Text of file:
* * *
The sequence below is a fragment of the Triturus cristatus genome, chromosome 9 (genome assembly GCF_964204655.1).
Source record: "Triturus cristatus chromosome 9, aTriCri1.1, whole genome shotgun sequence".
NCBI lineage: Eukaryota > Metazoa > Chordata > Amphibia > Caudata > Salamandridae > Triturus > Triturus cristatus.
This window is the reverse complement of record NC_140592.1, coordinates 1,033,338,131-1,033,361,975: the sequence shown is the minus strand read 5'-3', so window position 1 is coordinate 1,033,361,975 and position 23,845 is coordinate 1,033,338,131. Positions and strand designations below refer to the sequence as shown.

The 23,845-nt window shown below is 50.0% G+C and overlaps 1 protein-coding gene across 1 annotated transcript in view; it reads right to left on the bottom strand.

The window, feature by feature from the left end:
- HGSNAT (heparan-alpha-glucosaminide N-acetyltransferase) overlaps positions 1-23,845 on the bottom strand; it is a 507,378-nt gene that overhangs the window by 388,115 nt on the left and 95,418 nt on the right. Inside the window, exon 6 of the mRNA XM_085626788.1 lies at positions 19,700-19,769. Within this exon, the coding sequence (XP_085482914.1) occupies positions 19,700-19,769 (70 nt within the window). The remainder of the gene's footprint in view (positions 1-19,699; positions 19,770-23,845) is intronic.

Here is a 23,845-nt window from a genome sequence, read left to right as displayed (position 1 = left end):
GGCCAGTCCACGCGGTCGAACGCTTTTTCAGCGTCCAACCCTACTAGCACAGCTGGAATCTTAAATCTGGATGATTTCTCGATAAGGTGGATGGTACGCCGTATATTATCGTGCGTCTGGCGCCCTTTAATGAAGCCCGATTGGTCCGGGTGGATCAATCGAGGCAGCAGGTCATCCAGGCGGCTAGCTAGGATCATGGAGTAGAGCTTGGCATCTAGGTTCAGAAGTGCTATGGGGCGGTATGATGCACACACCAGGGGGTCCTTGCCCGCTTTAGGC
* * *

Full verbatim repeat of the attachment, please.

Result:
The sequence below is a fragment of the Triturus cristatus genome, chromosome 9 (genome assembly GCF_964204655.1).
Source record: "Triturus cristatus chromosome 9, aTriCri1.1, whole genome shotgun sequence".
NCBI lineage: Eukaryota > Metazoa > Chordata > Amphibia > Caudata > Salamandridae > Triturus > Triturus cristatus.
This window is the reverse complement of record NC_140592.1, coordinates 1,033,338,131-1,033,361,975: the sequence shown is the minus strand read 5'-3', so window position 1 is coordinate 1,033,361,975 and position 23,845 is coordinate 1,033,338,131. Positions and strand designations below refer to the sequence as shown.

The 23,845-nt window shown below is 50.0% G+C and overlaps 1 protein-coding gene across 1 annotated transcript in view; it reads right to left on the bottom strand.

The window, feature by feature from the left end:
- HGSNAT (heparan-alpha-glucosaminide N-acetyltransferase) overlaps positions 1-23,845 on the bottom strand; it is a 507,378-nt gene that overhangs the window by 388,115 nt on the left and 95,418 nt on the right. Inside the window, exon 6 of the mRNA XM_085626788.1 lies at positions 19,700-19,769. Within this exon, the coding sequence (XP_085482914.1) occupies positions 19,700-19,769 (70 nt within the window). The remainder of the gene's footprint in view (positions 1-19,699; positions 19,770-23,845) is intronic.

Here is a 23,845-nt window from a genome sequence, read left to right as displayed (position 1 = left end):
GGCCAGTCCACGCGGTCGAACGCTTTTTCAGCGTCCAACCCTACTAGCACAGCTGGAATCTTAAATCTGGATGATTTCTCGATAAGGTGGATGGTACGCCGTATATTATCGTGCGTCTGGCGCCCTTTAATGAAGCCCGATTGGTCCGGGTGGATCAATCGAGGCAGCAGGTCATCCAGGCGGCTAGCTAGGATCATGGAGTAGAGCTTGGCATCTAGGTTCAGAAGTGCTATGGGGCGGTATGATGCACACACCAGGGGGTCCTTGCCCGCTTTAGGC